MELBOURNE (BLOOMBERG, REUTERS) - The world's biggest miner BHP Group is poised to cut over 700 white-collar jobs, The Australian newspaper reported, adding that the process could start as early as next week.
Last week, BHP chief financial officer Peter Beaven revealed plans of cuts of up to 20 per cent to his 900-strong finance team at an internal town hall meeting, the newspaper said.
BHP's technology group will also face cuts in workforce as part of a restructuring that could see up to 30 per cent of its 2000 Australian and Singaporean workforce leave the group, according to the report.
The cuts are not targeted at the workforce operating BHP's global mines but will be part of its restructuring of "functional" sections in an attempt to streamline their operations, The Australian reported.
BHP will cut jobs in a continuing effort to reduce bureaucracy under a previously foreshadowed streamlining strategy, a person familiar with the matter said.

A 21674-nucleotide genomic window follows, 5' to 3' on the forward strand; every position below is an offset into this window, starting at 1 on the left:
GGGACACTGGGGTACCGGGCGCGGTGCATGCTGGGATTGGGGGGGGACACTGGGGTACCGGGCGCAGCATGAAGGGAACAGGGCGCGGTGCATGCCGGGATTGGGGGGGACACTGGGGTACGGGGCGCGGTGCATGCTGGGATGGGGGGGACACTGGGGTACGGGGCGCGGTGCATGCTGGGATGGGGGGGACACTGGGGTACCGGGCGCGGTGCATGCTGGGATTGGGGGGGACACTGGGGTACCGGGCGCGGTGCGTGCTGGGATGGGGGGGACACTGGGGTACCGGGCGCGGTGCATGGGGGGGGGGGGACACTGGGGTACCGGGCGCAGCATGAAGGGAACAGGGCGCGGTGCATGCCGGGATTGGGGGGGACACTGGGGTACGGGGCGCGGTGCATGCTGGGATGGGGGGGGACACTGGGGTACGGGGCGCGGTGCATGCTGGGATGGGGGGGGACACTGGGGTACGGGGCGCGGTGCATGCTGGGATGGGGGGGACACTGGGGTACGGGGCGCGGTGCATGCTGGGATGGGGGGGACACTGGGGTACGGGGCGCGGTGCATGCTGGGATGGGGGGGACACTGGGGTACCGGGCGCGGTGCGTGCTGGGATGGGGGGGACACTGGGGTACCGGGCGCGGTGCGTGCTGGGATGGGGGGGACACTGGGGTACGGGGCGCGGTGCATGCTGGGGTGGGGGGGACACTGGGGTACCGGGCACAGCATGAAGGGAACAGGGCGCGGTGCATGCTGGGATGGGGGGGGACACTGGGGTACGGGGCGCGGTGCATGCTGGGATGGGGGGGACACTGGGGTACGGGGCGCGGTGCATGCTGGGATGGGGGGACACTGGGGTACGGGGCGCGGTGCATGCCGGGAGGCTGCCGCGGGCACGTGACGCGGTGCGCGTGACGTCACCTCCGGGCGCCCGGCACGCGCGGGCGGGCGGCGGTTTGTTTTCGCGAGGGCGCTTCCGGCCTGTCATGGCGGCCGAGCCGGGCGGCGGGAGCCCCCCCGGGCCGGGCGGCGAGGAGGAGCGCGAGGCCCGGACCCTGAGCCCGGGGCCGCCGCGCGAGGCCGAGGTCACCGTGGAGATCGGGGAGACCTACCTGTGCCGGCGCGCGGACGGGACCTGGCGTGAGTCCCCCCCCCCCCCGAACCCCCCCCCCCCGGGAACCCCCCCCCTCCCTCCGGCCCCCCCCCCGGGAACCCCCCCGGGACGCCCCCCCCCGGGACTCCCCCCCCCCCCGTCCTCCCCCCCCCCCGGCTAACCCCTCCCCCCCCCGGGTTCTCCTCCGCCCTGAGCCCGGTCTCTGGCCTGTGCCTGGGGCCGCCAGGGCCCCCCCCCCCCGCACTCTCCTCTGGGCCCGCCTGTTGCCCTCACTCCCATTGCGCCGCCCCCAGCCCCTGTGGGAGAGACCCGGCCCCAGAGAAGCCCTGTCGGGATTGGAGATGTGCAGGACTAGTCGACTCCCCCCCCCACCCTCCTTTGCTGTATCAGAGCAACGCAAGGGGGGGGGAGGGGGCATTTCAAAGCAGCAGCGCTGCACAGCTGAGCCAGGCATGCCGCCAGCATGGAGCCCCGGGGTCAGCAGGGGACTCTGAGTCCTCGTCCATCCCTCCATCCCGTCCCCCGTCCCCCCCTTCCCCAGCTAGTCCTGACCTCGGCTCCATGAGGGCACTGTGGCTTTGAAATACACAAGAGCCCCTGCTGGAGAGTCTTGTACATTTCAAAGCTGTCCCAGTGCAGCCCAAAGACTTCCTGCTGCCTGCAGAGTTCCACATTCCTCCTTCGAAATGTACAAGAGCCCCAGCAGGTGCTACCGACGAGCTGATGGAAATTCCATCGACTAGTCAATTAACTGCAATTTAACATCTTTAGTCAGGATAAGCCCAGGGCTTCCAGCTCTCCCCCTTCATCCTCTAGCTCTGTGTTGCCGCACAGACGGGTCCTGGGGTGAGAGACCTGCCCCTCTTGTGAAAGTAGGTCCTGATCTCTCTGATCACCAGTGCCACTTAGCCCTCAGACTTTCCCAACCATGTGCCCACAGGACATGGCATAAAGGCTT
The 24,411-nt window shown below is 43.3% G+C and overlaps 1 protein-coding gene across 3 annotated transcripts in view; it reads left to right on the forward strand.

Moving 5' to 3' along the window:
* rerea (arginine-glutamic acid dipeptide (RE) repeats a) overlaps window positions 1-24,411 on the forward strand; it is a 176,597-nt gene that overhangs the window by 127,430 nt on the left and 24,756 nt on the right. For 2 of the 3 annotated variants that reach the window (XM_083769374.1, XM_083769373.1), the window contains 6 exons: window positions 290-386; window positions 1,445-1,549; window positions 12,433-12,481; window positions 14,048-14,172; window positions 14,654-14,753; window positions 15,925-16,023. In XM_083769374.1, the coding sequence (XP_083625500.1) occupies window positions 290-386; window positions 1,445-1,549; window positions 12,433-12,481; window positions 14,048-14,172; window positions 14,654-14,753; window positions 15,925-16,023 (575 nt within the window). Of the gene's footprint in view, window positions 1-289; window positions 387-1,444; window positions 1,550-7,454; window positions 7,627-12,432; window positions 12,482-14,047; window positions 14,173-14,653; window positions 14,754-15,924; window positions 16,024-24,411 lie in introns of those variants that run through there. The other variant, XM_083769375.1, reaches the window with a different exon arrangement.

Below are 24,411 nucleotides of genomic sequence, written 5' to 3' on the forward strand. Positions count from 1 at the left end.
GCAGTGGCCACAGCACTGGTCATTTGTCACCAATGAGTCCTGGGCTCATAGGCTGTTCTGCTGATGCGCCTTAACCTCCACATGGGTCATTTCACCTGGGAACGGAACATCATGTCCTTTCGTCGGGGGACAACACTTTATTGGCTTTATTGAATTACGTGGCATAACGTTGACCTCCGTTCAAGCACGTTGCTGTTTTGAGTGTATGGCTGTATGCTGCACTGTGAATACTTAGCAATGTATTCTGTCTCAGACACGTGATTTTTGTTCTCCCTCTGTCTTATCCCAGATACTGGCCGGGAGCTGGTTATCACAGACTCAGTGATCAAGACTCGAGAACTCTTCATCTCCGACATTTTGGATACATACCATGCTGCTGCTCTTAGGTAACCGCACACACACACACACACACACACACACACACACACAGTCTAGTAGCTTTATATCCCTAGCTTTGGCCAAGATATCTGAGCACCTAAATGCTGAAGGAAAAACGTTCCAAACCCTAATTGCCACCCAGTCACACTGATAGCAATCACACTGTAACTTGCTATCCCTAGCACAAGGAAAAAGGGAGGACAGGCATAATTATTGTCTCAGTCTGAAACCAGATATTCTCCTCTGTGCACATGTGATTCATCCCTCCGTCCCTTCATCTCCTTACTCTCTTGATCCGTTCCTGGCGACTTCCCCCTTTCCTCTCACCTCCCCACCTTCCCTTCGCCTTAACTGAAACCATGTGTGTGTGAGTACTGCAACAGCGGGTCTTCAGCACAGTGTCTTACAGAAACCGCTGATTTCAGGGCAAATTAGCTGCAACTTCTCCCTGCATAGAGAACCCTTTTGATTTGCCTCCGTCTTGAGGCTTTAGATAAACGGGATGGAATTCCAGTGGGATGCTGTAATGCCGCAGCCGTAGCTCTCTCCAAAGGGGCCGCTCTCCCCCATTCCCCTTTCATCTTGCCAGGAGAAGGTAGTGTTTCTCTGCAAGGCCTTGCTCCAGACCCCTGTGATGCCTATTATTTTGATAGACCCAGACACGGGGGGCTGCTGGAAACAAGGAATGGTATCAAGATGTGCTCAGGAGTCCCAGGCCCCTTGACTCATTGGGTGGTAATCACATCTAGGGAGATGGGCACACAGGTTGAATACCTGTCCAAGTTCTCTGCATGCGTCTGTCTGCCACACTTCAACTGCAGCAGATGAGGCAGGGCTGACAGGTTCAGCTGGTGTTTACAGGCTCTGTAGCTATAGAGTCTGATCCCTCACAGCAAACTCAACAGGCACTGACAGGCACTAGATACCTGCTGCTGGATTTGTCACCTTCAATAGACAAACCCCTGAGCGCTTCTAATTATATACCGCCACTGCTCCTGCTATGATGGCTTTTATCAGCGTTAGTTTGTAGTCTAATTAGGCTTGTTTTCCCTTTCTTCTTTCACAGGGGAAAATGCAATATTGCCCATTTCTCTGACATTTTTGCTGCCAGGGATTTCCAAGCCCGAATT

A spokesman for BHP declined to comment on The Australian report, but said the process of simplifying the business and support facilities has been underway for about a year.
"This work began about 12 months ago and is across functions including finance, human resources, technology and external affairs," the spokeswoman said in an emailed statement.
The changes come less than six weeks after the mining giant announced a major shake-up of its senior management, with the promotion of three women to key positions on its executive leadership board and the appointment of a chief transformation officer.
On Tuesday, the company had said initial estimates indicated its iron ore production would take a hit of about 6 million to 8 million tonnes after disruption and damage caused by tropical cyclone Veronica last week.
BHP said its 2019 financial year production and unit cost guidance are under review because of the cyclone which hit Western Australia.